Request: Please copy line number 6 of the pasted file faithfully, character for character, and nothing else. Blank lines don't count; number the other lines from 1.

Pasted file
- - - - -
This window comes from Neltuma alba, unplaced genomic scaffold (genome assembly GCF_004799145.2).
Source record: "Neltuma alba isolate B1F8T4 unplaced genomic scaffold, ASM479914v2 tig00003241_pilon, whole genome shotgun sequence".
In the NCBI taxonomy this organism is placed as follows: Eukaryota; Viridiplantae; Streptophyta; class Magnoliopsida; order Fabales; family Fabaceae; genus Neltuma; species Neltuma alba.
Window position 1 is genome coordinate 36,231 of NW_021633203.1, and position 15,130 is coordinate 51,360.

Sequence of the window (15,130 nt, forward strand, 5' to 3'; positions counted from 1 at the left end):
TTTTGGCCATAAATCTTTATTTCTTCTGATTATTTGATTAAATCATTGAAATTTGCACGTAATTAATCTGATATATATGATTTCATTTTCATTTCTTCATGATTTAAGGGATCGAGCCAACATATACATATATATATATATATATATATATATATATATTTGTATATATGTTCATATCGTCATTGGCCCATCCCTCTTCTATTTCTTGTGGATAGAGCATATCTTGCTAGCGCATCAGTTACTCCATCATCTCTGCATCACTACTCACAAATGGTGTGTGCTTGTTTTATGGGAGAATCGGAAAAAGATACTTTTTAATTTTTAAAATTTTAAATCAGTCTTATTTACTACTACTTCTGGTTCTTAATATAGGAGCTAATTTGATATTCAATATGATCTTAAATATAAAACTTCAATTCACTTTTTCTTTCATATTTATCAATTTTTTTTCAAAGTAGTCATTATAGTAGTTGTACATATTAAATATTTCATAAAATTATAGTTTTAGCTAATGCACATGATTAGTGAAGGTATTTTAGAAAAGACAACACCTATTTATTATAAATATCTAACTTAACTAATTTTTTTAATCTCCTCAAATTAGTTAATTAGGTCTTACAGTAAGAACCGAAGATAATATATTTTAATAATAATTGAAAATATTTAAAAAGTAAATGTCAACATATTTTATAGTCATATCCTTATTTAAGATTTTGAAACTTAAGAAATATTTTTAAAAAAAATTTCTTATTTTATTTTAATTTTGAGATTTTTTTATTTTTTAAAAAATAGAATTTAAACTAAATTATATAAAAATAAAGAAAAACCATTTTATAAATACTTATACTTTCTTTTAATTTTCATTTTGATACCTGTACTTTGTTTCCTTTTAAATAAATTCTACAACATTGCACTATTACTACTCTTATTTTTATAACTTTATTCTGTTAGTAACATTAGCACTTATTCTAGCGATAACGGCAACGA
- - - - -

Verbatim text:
TTTTGGCCATAAATCTTTATTTCTTCTGATTATTTGATTAAATCATTGAAATTTGCACGTAATTAATCTGATATATATGATTTCATTTTCATTTCTTCATGATTTAAGGGATCGAGCCAACATATACATATATATATATATATATATATATATATATATTTGTATATATGTTCATATCGTCATTGGCCCATCCCTCTTCTATTTCTTGTGGATAGAGCATATCTTGCTAGCGCATCAGTTACTCCATCATCTCTGCATCACTACTCACAAATGGTGTGTGCTTGTTTTATGGGAGAATCGGAAAAAGATACTTTTTAATTTTTAAAATTTTAAATCAGTCTTATTTACTACTACTTCTGGTTCTTAATATAGGAGCTAATTTGATATTCAATATGATCTTAAATATAAAACTTCAATTCACTTTTTCTTTCATATTTATCAATTTTTTTTCAAAGTAGTCATTATAGTAGTTGTACATATTAAATATTTCATAAAATTATAGTTTTAGCTAATGCACATGATTAGTGAAGGTATTTTAGAAAAGACAACACCTATTTATTATAAATATCTAACTTAACTAATTTTTTTAATCTCCTCAAATTAGTTAATTAGGTCTTACAGTAAGAACCGAAGATAATATATTTTAATAATAATTGAAAATATTTAAAAAGTAAATGTCAACATATTTTATAGTCATATCCTTATTTAAGATTTTGAAACTTAAGAAATATTTTTAAAAAAAATTTCTTATTTTATTTTAATTTTGAGATTTTTTTATTTTTTAAAAAATAGAATTTAAACTAAATTATATAAAAATAAAGAAAAACCATTTTATAAATACTTATACTTTCTTTTAATTTTCATTTTGATACCTGTACTTTGTTTCCTTTTAAATAAATTCTACAACATTGCACTATTACTACTCTTATTTTTATAACTTTATTCTGTTAGTAACATTAGCACTTATTCTAGCGATAACGGCAACGA